The Spirit of St Louis
The Manhattan Transfer
2000: Atlantic 83394-2
In a recent comment on another Manhattan Transfer album, I mentioned in passing that I wasnt particularly an MT fan. Later that night I got to thinking about why it was that I wasnt, and I concluded that it was because I hadnt paid any attention to their output after Brasil (which I think had found its way onto my radar by accident in the first place). I took an unhurried reading tour through the assessments of their output at www.allmusic.com and found that I was ridiculously out of touch with what theyve been up to since then, and I took note of the range of appraisals and promptly ordered copies of their three most recent studio albums, this one included.
Although Richard Ginells review of this album had me at least braced for a departure from the MTs usual sound and into strange depths and unknowns, I was still simultaneously startled, disoriented, and thrilled by what hit me right off the bat here. Not every track is as bewilderingly unparalleled and ever-so-slightly-weird as Stompin At Mahogany Hall is here, but the sonic staging throughout the album is always worked masterfully but in different ways for each track. Hearing it on headphones is especially effective: you get not a smooth stereo landscape but a stereophonic placement of individual elements of the overall sound, each with its own special presence (reverb, no reverb, immediacy, scratchiness, monaural-grouping, techno-tinged roboticism, etc.), and the overall effect is absolutely arresting.
Meanwhile, of course, somewhere amid all that production artistry, theres those VOCALS, and those brilliant arrangements. In that sense the big surprise here is that some of the songs go on far longer than you expect they will do, The Blues Are Brewin being probably the most extreme example, clocking in at over 6 minutes when it could have just succinctly ended around the 4-minute mark; the continuation isnt a drawback or liability, not in the least if anything its like discovering your CD has the Special Secret Extended Full-Jam-Session recording that nobody else gets to hear.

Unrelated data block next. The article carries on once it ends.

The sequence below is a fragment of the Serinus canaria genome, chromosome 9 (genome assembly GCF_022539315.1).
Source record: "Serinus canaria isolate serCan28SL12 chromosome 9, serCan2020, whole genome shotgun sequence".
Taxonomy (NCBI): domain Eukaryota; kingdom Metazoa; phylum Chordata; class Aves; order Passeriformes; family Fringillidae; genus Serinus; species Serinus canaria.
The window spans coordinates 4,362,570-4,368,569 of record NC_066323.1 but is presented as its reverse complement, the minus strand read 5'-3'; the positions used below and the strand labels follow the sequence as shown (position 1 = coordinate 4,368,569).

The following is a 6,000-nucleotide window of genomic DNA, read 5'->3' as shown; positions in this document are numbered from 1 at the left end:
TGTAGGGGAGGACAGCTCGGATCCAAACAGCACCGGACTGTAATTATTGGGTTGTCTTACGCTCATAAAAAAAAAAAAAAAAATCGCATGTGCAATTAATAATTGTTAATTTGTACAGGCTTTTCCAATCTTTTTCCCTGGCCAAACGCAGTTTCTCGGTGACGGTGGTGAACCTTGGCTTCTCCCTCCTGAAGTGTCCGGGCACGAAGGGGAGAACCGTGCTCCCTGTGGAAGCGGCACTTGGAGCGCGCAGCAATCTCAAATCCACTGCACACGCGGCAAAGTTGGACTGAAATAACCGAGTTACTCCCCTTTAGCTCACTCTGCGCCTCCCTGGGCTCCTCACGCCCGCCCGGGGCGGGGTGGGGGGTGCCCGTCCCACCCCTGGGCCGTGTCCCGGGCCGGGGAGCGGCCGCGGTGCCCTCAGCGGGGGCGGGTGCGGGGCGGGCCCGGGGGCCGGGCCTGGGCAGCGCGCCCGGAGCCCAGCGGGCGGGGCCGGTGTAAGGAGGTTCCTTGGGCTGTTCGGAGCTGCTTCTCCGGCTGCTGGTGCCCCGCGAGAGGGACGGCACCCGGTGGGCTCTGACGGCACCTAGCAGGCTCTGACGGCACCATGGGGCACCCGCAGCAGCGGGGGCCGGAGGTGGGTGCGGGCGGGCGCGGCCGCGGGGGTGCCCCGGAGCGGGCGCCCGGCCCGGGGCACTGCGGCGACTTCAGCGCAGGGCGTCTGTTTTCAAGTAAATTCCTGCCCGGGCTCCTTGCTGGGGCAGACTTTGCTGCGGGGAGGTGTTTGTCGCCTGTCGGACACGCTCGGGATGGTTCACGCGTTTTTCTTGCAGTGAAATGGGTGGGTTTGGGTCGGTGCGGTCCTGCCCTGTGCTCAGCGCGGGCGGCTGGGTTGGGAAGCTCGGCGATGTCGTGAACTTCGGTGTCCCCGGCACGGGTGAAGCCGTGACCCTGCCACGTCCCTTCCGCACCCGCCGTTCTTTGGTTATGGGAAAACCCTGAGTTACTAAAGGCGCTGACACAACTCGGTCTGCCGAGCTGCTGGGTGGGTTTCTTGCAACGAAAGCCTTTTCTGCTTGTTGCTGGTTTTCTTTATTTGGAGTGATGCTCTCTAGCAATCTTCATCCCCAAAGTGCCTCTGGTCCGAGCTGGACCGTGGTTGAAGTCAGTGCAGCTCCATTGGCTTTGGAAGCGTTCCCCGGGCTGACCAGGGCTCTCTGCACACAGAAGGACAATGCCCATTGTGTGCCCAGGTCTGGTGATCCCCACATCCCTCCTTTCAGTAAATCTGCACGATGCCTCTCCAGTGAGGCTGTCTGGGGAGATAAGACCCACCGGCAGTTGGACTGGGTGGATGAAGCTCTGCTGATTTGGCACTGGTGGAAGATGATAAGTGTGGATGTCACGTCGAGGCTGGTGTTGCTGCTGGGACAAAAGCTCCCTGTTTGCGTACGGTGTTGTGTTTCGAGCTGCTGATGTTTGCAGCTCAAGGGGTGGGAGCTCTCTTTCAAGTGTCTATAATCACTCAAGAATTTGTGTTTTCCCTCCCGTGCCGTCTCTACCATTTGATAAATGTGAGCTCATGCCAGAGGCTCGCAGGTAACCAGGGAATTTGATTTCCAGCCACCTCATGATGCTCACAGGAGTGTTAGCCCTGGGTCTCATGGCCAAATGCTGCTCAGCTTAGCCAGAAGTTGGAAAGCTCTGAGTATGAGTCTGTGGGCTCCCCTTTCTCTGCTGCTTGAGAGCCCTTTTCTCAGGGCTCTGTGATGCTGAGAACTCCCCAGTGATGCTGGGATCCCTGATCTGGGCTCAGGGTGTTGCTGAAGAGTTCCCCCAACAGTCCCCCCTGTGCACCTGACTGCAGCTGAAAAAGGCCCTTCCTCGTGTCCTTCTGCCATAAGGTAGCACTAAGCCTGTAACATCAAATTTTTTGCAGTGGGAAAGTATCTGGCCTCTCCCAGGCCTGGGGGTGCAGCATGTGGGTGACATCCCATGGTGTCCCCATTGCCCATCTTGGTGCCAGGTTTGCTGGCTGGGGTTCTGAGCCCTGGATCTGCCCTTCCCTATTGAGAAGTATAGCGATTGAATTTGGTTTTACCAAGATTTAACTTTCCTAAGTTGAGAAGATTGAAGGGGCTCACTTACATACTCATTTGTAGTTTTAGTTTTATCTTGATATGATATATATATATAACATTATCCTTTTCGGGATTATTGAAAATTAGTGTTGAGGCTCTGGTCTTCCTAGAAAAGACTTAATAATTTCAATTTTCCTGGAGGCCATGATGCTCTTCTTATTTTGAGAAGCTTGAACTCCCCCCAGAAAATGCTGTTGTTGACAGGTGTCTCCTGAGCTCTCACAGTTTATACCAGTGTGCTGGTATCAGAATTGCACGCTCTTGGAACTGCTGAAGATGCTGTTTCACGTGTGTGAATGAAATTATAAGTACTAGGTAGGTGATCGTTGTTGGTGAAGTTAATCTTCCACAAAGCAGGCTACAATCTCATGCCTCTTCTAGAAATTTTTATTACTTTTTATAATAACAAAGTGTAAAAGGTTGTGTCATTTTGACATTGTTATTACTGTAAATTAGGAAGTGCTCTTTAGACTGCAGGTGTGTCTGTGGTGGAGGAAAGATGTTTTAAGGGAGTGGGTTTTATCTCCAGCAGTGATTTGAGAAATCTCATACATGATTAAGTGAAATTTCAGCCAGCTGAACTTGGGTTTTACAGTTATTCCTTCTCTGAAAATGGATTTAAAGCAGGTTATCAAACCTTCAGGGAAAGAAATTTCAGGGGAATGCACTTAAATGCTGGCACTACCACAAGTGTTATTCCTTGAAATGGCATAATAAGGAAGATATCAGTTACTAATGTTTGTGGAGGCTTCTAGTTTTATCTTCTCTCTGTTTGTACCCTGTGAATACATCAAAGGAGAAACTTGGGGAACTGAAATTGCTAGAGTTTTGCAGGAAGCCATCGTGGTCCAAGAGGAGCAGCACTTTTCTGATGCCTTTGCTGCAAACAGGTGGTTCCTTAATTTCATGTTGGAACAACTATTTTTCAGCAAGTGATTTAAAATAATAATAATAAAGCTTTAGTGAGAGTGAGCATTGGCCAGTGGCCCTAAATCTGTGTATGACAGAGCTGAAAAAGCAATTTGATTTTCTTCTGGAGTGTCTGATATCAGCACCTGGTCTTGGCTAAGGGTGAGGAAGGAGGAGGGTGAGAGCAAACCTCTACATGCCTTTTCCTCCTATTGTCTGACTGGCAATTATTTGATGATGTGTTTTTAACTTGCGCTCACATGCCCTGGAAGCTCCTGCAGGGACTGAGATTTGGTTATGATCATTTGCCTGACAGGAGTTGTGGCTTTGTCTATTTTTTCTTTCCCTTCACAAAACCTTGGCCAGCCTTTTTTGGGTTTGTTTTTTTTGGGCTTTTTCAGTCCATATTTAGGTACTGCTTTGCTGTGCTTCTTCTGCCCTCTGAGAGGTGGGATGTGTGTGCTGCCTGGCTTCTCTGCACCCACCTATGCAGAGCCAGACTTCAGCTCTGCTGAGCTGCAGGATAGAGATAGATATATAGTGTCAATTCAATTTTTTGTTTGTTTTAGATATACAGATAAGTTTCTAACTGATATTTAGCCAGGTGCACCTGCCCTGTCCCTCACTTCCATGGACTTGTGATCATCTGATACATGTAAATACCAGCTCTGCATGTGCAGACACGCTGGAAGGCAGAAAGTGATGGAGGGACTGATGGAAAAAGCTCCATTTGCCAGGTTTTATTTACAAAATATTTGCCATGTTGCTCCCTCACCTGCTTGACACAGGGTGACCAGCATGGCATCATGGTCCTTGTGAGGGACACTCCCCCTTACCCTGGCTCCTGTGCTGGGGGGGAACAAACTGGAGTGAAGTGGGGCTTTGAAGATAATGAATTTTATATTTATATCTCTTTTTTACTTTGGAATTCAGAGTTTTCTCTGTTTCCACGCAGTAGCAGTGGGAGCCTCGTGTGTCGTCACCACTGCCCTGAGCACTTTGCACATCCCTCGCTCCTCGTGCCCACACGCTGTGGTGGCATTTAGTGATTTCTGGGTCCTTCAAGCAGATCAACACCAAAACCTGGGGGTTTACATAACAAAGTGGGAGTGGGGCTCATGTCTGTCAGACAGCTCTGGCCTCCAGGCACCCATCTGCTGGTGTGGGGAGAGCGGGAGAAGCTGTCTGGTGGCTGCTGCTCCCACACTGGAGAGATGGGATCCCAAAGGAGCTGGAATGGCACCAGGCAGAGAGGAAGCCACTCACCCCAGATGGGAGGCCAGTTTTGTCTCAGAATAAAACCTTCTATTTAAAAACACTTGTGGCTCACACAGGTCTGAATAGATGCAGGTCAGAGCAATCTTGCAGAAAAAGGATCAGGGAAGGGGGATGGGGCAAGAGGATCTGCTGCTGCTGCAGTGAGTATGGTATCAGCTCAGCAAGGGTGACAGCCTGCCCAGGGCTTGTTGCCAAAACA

Throughout this journey theres little sonic nuances that heighten my appreciation for whats presented here a snippet of an outtake laugh, there a juxtaposition of reverbed percussion and dry vocal tracks . And then theres the stylish use of almost-cloyingly smarmy older songs draped heavily over sampled-and-programmed structures, with the end result transcending its elements and far more. And theres quite a sprinkling of Django Reinhardt in the strumming and plucking throughout, which of course brings a special suitcaseful of its own magic and connotation to whatevers being sung on top of it (or, in this records quirky context, *beside* it).
I also love the effusive playfulness with which they approach so much of their musical heritage: Old Man Mose is a great example, as we get catapulted back into a wild 1930s standard hugely infused with nearly-as-wild 2000s energy but left untranslated into our current context. The gentler tracks are delivered with amazingly sultry indulgence, so intimate-sounding that listening to them feels like eavesdropping on lovers cooings at a cozy restaurant.
All in all, this baby kicks some completely unprecedented ass. On top of all this, each of the singers sounds as gorgeous as ever (if not more so) both in solos and tout ensemble. I wished I could have had another full albums worth of tracks handled this way, but sustaining a good thing isnt necessarily the way to get more of it, and thus I drop the demand and bow with gratitude to the Manhattan Transfer and those who created this albums sound, and I say Thank You for a glorious and nearly unforeseen trip.
Comments © 2005 Mark Ellis Walker, except as noted, and no claim is made to the images and quoted lyrics.